The participants suggested that the healthcare professionals could facilitate the mourning process and mothers’ acceptance of the event through appropriate educational measures and consultation at critical times of stillbirth.

4.1.1. How to Report the Death of the Fetus to the Mother

Most of the participants mentioned that healthcare professionals are not usually aware of the way they report the news to the mothers. They usually break the news suddenly without setting the context. Thus, the mothers lack the necessary professional advice on their deceased child. Breaking the stillbirth news to patients’ companions and informing the family members of the possible cause of fetus death can help the family and mothers’ companions to prepare the mother for the news, deliver the news gradually, and thus make the situation more bearable. The participant number 1 recalled:

“When I went to the clinic for check-up, the related staff listened to the heartbeat of the fetus and told me that its heart is not beating and I should perform sonography. I didn’t understand how I reached the sonography unit. As soon as the doctor started the sonography, she said that the fetus was death. My whole world came crashing down on me and I was going to die of shock. We all know that one should not break such death news suddenly. I wish they had delivered the news to my companion so she could inform me little by little.”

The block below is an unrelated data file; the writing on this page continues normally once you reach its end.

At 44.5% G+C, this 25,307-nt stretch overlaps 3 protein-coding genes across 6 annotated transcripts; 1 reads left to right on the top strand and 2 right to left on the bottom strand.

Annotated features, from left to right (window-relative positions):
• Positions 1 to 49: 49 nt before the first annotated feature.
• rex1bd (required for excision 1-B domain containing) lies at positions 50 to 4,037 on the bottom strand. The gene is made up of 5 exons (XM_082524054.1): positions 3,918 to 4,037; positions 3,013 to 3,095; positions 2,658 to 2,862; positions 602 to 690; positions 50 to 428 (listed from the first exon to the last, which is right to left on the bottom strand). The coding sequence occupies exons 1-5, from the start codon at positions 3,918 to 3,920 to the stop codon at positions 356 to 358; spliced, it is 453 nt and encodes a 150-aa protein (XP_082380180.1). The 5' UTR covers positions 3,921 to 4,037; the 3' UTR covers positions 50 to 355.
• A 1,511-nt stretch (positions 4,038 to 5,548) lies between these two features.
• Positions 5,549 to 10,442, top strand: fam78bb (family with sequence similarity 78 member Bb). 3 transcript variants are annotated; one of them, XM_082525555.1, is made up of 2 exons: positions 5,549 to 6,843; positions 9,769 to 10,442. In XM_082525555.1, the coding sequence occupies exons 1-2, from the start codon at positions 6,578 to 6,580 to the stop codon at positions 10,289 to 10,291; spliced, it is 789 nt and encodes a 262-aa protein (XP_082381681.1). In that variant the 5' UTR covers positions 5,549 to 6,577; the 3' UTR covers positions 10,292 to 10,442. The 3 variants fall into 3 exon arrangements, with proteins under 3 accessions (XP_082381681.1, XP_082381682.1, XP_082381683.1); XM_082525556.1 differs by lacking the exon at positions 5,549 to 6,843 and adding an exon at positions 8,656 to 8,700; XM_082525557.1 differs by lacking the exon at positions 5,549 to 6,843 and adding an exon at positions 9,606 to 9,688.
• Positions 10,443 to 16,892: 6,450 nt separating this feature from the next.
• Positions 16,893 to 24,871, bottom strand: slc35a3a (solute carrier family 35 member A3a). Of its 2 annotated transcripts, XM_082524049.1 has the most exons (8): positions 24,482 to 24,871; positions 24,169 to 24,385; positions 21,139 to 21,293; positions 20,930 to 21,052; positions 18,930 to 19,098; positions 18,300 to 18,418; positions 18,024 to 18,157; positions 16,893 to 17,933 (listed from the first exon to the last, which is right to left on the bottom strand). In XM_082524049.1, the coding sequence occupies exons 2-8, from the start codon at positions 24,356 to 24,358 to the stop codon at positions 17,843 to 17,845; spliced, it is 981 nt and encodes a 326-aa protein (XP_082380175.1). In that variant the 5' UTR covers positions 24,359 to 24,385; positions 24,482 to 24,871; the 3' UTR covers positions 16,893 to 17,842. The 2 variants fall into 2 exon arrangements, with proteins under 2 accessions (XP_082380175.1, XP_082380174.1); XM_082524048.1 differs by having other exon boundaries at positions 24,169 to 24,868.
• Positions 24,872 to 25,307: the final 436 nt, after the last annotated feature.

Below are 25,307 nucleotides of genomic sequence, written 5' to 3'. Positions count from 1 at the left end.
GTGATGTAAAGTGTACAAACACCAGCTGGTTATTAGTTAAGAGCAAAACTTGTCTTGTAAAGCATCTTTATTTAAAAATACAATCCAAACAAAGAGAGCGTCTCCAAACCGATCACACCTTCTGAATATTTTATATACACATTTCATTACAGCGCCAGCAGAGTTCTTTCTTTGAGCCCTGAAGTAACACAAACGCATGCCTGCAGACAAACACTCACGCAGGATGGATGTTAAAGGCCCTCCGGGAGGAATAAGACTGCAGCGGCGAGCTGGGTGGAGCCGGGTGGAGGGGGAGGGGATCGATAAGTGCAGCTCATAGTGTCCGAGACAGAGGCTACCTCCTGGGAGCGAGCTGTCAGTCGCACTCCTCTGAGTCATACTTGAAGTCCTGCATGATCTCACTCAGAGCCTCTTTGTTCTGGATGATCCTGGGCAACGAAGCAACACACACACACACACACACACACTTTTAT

Most participants mentioned that the death news was quite sudden and unexpected, and emphasized the necessity of training programs for healthcare professionals on sympathizing techniques and identifying mothers’ emotional needs at such circumstances. The participant number 11 said:

“Thank God my husband was with me at the time I was informed of the death of the fetus. Because he was aware of my emotional status, paved the way for such shattering news, and shared the issue with me little by little.”

4.1.2. Training on the Methods of Parturition